3rd Avenue Bronx Pride event

Third Avenue BID Pride Event Commercial Not Community This Year

By Robert Press

Sunday’s 3rd Avenue BID Bronx Pride Event was very different from the pre pandemic 2019 Bronx Pride Event. This year the event was one hundred percent commercial with three blocks of vendors who paid for their spaces. Gone were the Rainbow Crosswalk to welcome you to the event, the Bronx Pride Parade across East 149th Street, the stage with entertainment and speeches by elected officials, and the information tables with needed handouts and their much needed information to the community. 

In were commercial vendors who almost all, the day before were at the Fair in Westchester Square. The vendors had higher prices because they had to pay more for their spaces for the Bronx Pride event. A perfect example was the ears of cooked corn that were four dollars at Westchester Square, were five dollars at the Bronx Pride event. The only information table was by the CCRB that had forms for people to fill out to complain about the NYPD. The reason no other NYC agency was there as compared to the last Bronx Pride event, according to the person at the CCRB table was that the CCRB paid fifty dollars for the space. Other vendors paid up to $125,00 for non food, and up to $500,00 for food or business companies.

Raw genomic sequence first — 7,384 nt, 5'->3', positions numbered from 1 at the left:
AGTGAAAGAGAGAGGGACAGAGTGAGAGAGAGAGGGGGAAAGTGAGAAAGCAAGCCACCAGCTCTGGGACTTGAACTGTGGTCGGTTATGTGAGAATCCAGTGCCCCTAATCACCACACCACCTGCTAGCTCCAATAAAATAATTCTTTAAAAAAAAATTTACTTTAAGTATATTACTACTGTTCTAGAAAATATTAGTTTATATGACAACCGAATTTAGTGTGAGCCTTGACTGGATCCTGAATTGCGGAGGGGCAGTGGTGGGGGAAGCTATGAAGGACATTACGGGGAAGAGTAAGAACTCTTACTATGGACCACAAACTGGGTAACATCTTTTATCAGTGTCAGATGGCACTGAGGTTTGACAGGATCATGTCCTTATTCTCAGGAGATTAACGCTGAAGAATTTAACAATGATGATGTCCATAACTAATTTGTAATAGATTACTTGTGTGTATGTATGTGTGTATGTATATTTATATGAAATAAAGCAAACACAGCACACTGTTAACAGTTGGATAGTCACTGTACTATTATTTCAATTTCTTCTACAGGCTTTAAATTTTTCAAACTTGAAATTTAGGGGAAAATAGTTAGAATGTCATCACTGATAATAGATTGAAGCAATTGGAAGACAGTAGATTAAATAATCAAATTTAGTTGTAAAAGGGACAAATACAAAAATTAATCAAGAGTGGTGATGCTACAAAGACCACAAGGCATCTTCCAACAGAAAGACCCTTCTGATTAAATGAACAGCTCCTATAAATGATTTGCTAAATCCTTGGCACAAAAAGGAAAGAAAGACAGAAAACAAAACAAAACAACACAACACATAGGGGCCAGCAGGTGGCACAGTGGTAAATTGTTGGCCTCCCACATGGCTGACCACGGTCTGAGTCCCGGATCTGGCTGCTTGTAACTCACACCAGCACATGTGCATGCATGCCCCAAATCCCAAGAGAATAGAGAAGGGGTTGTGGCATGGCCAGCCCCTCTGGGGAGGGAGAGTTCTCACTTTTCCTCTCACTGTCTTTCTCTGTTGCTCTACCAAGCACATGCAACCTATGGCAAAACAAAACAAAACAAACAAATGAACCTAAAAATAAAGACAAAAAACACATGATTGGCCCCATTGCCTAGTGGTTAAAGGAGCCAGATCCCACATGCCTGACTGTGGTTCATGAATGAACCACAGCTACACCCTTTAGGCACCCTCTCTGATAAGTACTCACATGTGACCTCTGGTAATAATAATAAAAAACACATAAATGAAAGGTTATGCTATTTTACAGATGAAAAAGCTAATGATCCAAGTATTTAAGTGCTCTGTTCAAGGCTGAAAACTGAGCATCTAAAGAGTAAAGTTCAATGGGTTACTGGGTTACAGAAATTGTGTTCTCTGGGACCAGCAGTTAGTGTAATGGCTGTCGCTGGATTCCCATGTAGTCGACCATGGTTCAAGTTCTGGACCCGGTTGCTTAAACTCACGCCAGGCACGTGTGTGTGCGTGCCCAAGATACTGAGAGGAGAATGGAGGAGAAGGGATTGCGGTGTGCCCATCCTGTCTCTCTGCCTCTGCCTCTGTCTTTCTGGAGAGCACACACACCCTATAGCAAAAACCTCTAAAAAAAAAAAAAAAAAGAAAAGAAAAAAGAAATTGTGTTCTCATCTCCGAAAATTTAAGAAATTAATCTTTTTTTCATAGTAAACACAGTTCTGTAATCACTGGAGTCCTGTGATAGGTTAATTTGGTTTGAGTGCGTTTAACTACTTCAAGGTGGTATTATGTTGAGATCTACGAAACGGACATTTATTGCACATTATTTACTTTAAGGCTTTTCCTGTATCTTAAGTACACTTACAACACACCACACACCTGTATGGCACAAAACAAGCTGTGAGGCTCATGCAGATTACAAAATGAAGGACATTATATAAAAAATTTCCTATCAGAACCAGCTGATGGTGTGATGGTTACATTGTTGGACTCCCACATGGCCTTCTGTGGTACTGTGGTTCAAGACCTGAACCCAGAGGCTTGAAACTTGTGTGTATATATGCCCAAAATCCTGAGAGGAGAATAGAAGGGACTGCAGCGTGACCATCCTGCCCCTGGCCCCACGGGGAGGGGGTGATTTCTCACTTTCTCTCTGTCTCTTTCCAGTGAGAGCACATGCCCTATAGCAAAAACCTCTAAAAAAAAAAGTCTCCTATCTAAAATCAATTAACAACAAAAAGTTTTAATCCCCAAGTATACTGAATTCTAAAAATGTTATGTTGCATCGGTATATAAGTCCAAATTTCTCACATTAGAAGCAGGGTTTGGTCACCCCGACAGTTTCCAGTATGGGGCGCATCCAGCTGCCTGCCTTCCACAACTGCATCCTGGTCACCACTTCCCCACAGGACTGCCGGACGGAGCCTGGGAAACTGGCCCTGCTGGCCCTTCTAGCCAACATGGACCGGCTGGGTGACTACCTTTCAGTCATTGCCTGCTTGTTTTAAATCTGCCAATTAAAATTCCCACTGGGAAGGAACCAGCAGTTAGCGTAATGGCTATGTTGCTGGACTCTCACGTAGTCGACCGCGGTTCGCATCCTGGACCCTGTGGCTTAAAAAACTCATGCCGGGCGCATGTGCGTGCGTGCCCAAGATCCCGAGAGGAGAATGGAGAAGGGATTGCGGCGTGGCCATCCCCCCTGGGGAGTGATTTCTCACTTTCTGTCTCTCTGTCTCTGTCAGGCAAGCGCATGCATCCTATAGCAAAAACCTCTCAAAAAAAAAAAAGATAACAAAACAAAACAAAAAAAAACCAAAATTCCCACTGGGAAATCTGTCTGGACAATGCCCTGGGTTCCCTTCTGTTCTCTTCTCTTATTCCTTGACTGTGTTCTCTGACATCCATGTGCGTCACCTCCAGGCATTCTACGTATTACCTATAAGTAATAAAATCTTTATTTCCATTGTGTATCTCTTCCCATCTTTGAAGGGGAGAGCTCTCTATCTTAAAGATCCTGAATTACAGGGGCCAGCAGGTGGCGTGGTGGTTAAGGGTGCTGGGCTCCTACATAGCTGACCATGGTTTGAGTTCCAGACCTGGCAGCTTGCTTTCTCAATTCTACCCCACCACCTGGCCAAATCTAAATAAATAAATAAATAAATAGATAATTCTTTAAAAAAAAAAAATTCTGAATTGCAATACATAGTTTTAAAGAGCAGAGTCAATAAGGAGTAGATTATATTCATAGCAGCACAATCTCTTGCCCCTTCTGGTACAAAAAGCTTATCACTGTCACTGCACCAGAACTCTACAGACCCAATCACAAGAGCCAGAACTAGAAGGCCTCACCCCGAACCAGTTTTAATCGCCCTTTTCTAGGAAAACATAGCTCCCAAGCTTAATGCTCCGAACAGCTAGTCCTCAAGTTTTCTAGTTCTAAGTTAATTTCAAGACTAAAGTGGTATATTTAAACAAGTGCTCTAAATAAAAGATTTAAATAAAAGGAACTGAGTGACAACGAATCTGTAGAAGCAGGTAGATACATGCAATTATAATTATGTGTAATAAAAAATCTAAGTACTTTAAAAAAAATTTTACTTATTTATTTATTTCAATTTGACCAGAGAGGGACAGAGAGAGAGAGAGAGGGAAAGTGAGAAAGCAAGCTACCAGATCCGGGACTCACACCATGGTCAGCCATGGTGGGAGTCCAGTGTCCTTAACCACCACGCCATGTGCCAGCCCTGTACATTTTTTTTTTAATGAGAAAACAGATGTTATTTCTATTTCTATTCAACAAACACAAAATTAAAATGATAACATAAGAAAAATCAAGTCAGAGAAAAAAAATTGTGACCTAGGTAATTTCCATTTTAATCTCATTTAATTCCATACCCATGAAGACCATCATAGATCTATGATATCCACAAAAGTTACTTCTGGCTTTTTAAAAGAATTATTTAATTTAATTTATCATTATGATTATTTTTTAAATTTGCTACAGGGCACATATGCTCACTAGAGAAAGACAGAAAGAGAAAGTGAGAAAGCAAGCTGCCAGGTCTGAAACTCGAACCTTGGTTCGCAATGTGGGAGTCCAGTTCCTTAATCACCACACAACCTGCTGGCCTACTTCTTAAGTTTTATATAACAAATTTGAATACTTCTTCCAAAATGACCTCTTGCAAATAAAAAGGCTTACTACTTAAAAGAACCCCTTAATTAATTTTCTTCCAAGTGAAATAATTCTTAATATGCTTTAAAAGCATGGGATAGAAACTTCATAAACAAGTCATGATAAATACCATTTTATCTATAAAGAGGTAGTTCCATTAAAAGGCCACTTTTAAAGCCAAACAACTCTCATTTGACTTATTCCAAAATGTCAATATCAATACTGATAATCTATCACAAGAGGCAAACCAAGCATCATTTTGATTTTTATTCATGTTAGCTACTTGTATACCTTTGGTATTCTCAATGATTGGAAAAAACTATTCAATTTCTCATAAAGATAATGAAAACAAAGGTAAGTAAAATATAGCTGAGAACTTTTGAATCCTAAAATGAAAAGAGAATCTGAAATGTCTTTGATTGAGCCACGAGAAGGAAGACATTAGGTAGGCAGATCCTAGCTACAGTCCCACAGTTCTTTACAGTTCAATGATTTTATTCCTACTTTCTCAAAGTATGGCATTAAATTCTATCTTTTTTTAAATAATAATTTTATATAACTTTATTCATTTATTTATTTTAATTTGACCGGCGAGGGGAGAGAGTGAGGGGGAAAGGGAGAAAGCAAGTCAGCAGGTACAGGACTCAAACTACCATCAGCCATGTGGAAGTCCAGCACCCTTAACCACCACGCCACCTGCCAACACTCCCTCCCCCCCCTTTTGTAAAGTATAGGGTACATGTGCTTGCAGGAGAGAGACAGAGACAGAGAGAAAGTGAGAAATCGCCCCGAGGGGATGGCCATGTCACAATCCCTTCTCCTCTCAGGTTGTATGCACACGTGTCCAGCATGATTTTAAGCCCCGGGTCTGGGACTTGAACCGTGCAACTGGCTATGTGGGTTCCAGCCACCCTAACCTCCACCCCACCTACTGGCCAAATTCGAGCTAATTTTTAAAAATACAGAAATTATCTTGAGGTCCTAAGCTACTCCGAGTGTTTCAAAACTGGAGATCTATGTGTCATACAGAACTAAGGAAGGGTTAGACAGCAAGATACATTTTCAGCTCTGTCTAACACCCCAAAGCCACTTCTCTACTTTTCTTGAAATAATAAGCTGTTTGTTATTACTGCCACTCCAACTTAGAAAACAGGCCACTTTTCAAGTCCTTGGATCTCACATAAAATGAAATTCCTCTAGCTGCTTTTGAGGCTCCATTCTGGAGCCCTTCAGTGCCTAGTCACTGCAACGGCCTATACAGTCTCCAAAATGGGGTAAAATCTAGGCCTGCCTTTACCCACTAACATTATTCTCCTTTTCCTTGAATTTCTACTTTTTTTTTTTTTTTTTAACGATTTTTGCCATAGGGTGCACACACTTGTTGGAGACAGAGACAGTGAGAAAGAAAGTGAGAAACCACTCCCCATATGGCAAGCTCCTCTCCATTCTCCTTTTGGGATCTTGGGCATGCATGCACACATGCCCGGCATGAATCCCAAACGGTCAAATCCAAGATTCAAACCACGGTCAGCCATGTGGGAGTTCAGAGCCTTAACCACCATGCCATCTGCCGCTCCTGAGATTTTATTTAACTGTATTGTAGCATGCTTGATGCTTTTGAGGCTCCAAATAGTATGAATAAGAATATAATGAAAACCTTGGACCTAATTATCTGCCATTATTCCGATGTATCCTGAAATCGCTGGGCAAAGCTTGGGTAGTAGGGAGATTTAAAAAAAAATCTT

We were unable to speak with Michael Brady, the Executive Director of the 3rd Avenue BID because of the Juneteenth holiday, but we suggest that he return to past Bronx Pride events with the information tables the BID had at the 2019 event. If you must have vendors, keep it to a minimum so those attending the Bronx Pride event will buy their food and other items from the stores on Third Avenue. 

This was the 2019 Rainbow Crosswalk that was missing in 2022, as was the Bronx Pride Parade across East 149th Street.

Also gone were the many information and community booths, being replaced by vendors who paid big bucks for their spaces.

Above and Below were blocks of vendors, from a commercial promoter.



Amaurys Grullon of Bronx Native located at 127 Lincoln Avenue was unhappy at the event that he thought would be more community driven like in the past Bronx Pride events. He left midway through the event.


Cheerleaders from Cheer New York located at the Chelsea Piers in Manhattan performed in the street since there was no stage.


The CCRB booth to file complaints against police officers, paid fifty dollars for the space according to the man running the booth.


The most popular spot on Third Avenue other than the Mister Softee truck, had to be the Romantic Depot booth.

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